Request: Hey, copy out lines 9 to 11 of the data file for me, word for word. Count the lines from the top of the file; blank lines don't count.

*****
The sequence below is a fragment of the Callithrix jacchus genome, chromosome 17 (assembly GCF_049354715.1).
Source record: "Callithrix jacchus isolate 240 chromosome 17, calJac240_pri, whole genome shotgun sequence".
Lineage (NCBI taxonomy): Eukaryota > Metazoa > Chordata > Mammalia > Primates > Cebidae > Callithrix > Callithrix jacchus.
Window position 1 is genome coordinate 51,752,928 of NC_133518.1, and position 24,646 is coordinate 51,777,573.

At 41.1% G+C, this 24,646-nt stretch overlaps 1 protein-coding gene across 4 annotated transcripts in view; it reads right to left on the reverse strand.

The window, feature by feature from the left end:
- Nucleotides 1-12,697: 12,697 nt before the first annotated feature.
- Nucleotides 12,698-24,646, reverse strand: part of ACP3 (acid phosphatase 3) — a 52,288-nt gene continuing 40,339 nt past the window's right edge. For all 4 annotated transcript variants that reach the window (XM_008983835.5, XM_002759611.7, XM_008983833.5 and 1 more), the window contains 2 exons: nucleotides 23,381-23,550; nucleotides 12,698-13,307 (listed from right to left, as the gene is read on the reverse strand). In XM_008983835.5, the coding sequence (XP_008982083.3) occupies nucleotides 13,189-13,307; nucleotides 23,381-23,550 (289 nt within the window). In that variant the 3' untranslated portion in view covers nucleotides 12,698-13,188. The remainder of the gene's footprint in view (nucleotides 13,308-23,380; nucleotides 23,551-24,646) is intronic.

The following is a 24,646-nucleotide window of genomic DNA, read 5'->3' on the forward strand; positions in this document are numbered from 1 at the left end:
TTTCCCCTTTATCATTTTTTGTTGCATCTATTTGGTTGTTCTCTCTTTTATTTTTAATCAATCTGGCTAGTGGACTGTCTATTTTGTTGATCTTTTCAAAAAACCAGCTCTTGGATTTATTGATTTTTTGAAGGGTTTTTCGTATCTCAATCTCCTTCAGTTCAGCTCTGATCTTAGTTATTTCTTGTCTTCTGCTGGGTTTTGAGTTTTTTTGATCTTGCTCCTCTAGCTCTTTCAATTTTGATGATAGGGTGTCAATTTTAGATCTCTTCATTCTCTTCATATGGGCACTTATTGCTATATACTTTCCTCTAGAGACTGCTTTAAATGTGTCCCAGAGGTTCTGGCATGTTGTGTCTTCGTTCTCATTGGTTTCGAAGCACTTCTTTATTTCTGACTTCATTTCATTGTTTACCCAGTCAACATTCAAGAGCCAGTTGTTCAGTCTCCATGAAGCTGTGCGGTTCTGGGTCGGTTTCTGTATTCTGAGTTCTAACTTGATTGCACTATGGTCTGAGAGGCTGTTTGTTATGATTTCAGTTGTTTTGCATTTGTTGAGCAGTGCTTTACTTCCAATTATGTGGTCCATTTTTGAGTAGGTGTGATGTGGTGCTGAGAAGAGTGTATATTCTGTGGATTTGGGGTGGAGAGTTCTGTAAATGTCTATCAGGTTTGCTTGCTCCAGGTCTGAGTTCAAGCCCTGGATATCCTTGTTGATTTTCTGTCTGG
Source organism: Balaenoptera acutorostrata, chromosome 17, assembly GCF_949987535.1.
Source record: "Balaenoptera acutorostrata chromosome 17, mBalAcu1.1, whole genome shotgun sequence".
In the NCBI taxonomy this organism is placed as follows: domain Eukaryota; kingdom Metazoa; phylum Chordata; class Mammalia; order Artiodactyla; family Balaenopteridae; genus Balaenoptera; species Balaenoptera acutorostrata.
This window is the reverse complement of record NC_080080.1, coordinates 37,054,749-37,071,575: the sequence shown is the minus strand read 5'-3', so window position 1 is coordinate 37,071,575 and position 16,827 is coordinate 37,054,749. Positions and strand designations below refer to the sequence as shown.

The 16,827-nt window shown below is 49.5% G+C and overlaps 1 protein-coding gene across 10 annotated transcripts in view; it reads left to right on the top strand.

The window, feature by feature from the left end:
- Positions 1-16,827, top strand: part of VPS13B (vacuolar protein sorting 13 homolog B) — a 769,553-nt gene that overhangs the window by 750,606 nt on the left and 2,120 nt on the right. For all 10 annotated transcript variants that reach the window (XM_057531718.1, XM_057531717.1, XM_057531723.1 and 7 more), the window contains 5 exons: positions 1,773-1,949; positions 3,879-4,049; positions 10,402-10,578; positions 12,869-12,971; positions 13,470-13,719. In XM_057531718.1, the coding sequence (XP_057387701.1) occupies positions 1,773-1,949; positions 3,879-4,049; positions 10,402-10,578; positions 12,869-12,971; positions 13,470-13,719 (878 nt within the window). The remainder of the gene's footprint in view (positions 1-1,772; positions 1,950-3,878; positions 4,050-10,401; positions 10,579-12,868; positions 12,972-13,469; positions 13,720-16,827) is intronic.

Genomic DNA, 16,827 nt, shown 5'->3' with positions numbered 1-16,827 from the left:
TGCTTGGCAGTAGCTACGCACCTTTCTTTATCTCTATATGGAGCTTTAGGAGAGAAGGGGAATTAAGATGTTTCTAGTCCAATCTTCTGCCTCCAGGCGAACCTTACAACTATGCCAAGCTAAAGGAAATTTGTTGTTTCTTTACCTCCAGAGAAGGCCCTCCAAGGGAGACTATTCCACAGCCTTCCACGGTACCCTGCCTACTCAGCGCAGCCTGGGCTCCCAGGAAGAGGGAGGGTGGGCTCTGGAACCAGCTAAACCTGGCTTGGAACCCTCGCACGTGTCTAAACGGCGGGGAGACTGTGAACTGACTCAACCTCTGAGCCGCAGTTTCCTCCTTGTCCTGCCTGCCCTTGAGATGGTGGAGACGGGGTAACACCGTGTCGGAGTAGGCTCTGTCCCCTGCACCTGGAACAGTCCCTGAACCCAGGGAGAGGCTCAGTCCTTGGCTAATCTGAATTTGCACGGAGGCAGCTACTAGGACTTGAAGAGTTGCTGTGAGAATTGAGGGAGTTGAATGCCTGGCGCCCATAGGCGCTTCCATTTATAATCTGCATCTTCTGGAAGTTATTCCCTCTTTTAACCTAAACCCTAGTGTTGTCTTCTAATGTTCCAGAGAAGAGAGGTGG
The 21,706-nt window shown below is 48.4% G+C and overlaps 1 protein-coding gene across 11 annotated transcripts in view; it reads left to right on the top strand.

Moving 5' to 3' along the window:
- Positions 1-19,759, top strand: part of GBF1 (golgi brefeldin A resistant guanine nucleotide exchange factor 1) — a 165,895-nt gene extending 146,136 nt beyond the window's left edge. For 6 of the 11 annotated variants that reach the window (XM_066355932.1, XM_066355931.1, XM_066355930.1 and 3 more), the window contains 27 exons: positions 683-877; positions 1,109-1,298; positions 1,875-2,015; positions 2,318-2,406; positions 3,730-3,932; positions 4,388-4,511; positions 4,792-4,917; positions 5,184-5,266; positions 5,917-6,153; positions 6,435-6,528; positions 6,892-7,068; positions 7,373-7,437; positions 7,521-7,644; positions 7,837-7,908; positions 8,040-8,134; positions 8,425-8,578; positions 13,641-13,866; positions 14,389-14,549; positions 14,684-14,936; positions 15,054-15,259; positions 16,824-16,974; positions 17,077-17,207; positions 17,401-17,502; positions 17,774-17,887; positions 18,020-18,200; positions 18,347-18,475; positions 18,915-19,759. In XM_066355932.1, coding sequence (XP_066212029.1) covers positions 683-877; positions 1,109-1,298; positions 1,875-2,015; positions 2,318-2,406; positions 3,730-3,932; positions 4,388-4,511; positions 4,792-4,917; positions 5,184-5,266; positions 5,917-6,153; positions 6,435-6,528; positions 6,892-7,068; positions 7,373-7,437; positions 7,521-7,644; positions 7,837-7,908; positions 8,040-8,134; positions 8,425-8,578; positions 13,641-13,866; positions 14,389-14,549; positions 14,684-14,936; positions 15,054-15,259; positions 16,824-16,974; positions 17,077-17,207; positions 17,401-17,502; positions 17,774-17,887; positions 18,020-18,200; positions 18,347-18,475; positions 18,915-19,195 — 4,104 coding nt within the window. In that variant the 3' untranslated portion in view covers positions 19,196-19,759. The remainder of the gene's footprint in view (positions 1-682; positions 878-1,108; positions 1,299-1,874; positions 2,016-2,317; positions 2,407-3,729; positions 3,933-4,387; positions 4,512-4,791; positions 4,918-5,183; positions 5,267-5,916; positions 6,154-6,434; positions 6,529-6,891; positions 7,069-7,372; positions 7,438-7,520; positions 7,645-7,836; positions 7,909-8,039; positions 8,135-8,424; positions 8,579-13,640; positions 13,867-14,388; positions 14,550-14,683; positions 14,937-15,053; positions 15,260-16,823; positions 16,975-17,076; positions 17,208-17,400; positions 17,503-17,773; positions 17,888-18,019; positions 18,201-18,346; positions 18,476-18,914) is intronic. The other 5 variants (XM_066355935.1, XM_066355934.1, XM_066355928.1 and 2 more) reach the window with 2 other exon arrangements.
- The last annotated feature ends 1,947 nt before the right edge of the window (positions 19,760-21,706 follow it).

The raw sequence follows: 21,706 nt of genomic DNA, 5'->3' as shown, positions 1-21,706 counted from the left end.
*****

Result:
The following is a 24,646-nucleotide window of genomic DNA, read 5'->3' on the forward strand; positions in this document are numbered from 1 at the left end:
TTTCCCCTTTATCATTTTTTGTTGCATCTATTTGGTTGTTCTCTCTTTTATTTTTAATCAATCTGGCTAGTGGACTGTCTATTTTGTTGATCTTTTCAAAAAACCAGCTCTTGGATTTATTGATTTTTTGAAGGGTTTTTCGTATCTCAATCTCCTTCAGTTCAGCTCTGATCTTAGTTATTTCTTGTCTTCTGCTGGGTTTTGAGTTTTTTTGATCTTGCTCCTCTAGCTCTTTCAATTTTGATGATAGGGTGTCAATTTTAGATCTCTTCATTCTCTTCATATGGGCACTTATTGCTATATACTTTCCTCTAGAGACTGCTTTAAATGTGTCCCAGAGGTTCTGGCATGTTGTGTCTTCGTTCTCATTGGTTTCGAAGCACTTCTTTATTTCTGACTTCATTTCATTGTTTACCCAGTCAACATTCAAGAGCCAGTTGTTCAGTCTCCATGAAGCTGTGCGGTTCTGGGTCGGTTTCTGTATTCTGAGTTCTAACTTGATTGCACTATGGTCTGAGAGGCTGTTTGTTATGATTTCAGTTGTTTTGCATTTGTTGAGCAGTGCTTTACTTCCAATTATGTGGTCCATTTTTGAGTAGGTGTGATGTGGTGCTGAGAAGAGTGTATATTCTGTGGATTTGGGGTGGAGAGTTCTGTAAATGTCTATCAGGTTTGCTTGCTCCAGGTCTGAGTTCAAGCCCTGGATATCCTTGTTGATTTTCTGTCTGG
Source organism: Balaenoptera acutorostrata, chromosome 17, assembly GCF_949987535.1.